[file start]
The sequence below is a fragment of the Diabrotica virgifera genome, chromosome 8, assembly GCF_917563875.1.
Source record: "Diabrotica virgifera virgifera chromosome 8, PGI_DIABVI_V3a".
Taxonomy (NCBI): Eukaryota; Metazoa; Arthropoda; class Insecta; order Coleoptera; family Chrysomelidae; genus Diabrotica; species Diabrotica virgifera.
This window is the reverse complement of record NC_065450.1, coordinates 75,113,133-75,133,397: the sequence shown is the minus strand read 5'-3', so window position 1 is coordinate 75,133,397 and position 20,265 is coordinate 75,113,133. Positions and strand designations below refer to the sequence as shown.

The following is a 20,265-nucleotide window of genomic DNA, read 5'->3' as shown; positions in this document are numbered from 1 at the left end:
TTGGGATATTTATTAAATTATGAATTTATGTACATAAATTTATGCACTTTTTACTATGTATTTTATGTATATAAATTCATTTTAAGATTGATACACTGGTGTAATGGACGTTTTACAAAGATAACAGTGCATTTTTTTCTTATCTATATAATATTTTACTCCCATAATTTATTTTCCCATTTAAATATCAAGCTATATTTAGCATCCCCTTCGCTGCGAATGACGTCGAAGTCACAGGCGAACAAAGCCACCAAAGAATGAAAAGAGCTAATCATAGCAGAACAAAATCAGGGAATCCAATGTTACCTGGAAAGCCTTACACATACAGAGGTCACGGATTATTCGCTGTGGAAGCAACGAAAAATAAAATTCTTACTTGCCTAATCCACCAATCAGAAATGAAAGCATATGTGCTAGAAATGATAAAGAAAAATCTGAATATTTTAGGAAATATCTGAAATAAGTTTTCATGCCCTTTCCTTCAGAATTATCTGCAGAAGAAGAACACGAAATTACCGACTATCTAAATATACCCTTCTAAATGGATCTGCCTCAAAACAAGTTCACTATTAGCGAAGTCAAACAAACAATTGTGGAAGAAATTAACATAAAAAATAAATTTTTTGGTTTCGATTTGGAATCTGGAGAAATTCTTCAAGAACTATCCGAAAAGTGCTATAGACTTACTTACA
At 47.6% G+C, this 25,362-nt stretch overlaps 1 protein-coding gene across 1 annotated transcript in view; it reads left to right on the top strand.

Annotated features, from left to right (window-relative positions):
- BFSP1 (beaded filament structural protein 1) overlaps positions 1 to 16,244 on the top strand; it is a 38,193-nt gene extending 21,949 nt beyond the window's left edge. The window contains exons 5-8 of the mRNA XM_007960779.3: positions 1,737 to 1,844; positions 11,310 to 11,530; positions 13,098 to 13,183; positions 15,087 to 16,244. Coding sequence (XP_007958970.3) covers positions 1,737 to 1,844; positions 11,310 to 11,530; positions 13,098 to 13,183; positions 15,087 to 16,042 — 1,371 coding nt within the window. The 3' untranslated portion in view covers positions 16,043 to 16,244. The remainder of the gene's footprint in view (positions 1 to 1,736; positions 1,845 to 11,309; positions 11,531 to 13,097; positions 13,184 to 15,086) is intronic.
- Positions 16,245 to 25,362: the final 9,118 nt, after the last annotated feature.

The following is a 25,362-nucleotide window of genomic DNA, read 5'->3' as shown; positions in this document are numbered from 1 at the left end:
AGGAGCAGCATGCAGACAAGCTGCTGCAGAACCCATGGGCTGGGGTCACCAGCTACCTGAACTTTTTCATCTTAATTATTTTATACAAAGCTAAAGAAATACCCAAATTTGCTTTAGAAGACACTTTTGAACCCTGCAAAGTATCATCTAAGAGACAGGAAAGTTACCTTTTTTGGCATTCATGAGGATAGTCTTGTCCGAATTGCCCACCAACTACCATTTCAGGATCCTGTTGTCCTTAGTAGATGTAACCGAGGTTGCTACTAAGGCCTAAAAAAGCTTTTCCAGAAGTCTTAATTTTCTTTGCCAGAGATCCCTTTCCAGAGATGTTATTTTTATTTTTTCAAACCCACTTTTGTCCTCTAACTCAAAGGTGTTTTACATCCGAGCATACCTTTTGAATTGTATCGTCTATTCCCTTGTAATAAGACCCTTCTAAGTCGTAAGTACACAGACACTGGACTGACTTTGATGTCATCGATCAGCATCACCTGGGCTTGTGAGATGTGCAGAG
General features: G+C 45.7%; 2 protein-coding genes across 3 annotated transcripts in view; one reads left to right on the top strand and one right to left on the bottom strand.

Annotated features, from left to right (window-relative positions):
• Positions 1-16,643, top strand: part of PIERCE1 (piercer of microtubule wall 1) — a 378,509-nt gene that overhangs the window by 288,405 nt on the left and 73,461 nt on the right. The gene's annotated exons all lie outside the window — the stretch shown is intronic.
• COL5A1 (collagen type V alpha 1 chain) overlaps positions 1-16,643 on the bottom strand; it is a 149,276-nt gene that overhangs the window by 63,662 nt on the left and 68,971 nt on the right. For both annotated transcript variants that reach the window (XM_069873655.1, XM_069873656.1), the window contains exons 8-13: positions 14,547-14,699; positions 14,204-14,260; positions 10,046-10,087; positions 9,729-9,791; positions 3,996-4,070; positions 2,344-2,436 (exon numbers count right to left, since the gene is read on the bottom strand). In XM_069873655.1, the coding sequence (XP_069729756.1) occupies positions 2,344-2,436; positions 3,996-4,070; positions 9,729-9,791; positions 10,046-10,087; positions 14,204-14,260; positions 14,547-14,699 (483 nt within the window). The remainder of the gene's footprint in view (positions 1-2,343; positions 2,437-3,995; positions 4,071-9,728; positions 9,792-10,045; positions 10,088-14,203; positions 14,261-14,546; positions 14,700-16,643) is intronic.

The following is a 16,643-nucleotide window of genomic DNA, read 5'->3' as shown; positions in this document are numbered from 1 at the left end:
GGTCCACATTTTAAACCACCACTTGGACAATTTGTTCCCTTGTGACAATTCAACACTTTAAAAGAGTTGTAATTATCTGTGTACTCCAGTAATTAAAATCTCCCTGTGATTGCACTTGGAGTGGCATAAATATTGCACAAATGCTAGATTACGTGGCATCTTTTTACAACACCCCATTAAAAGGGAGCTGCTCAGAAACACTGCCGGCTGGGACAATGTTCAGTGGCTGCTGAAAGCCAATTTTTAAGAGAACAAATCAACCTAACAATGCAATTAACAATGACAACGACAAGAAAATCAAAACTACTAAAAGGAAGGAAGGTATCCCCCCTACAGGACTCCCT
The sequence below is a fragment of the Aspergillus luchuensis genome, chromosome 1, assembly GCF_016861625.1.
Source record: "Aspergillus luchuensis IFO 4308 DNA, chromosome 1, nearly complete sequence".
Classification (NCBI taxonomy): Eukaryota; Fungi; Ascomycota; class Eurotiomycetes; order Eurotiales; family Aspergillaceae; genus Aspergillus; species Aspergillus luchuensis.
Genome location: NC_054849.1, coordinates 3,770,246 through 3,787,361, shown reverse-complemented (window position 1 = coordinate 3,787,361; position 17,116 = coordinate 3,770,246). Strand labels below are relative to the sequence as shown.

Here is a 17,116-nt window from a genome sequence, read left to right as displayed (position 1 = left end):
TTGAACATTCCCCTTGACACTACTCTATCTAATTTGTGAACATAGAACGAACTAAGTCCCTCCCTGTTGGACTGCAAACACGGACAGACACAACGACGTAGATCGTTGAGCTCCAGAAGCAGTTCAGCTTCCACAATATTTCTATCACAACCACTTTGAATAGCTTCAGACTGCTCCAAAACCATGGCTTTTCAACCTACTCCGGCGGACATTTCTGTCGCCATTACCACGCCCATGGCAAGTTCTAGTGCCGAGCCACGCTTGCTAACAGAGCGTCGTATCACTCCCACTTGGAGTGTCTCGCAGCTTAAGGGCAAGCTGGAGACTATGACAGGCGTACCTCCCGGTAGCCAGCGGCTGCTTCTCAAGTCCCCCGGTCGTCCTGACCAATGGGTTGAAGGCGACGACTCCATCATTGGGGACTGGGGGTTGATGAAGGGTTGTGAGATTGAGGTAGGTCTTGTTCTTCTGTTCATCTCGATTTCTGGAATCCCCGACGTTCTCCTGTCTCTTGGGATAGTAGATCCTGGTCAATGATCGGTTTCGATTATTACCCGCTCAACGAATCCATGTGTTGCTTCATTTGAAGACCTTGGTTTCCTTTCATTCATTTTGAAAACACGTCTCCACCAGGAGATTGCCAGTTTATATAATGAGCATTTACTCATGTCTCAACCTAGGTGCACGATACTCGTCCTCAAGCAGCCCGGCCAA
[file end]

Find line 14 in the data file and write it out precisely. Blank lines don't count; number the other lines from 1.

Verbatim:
Annotated features, from left to right (window-relative positions):